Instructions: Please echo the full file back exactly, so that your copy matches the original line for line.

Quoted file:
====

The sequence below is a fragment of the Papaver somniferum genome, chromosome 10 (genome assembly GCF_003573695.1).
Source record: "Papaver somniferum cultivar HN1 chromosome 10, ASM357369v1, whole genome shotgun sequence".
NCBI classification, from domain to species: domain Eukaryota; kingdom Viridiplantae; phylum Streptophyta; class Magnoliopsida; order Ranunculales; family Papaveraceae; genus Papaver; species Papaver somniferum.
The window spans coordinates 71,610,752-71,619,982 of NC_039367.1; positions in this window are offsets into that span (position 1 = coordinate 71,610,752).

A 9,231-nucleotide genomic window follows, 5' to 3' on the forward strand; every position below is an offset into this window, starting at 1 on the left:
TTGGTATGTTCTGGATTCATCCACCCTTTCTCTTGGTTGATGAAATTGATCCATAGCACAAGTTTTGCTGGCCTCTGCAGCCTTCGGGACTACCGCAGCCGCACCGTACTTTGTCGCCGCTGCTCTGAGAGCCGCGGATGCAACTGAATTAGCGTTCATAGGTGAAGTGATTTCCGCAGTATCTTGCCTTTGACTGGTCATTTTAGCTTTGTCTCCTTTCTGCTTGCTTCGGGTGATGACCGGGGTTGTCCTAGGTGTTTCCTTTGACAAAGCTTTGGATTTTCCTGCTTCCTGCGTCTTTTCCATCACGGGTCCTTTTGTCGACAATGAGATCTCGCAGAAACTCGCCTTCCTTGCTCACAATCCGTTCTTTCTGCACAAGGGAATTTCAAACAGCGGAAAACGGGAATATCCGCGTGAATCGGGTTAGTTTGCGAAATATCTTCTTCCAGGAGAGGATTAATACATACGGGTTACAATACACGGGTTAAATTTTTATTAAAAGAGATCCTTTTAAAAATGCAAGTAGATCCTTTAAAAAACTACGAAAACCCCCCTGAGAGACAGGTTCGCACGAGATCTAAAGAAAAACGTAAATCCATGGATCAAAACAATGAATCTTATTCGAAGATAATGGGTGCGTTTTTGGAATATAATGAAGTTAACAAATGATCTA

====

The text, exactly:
The sequence below is a fragment of the Papaver somniferum genome, chromosome 10 (genome assembly GCF_003573695.1).
Source record: "Papaver somniferum cultivar HN1 chromosome 10, ASM357369v1, whole genome shotgun sequence".
NCBI classification, from domain to species: domain Eukaryota; kingdom Viridiplantae; phylum Streptophyta; class Magnoliopsida; order Ranunculales; family Papaveraceae; genus Papaver; species Papaver somniferum.
The window spans coordinates 71,610,752-71,619,982 of NC_039367.1; positions in this window are offsets into that span (position 1 = coordinate 71,610,752).

A 9,231-nucleotide genomic window follows, 5' to 3' on the forward strand; every position below is an offset into this window, starting at 1 on the left:
TTGGTATGTTCTGGATTCATCCACCCTTTCTCTTGGTTGATGAAATTGATCCATAGCACAAGTTTTGCTGGCCTCTGCAGCCTTCGGGACTACCGCAGCCGCACCGTACTTTGTCGCCGCTGCTCTGAGAGCCGCGGATGCAACTGAATTAGCGTTCATAGGTGAAGTGATTTCCGCAGTATCTTGCCTTTGACTGGTCATTTTAGCTTTGTCTCCTTTCTGCTTGCTTCGGGTGATGACCGGGGTTGTCCTAGGTGTTTCCTTTGACAAAGCTTTGGATTTTCCTGCTTCCTGCGTCTTTTCCATCACGGGTCCTTTTGTCGACAATGAGATCTCGCAGAAACTCGCCTTCCTTGCTCACAATCCGTTCTTTCTGCACAAGGGAATTTCAAACAGCGGAAAACGGGAATATCCGCGTGAATCGGGTTAGTTTGCGAAATATCTTCTTCCAGGAGAGGATTAATACATACGGGTTACAATACACGGGTTAAATTTTTATTAAAAGAGATCCTTTTAAAAATGCAAGTAGATCCTTTAAAAAACTACGAAAACCCCCCTGAGAGACAGGTTCGCACGAGATCTAAAGAAAAACGTAAATCCATGGATCAAAACAATGAATCTTATTCGAAGATAATGGGTGCGTTTTTGGAATATAATGAAGTTAACAAATGATCTA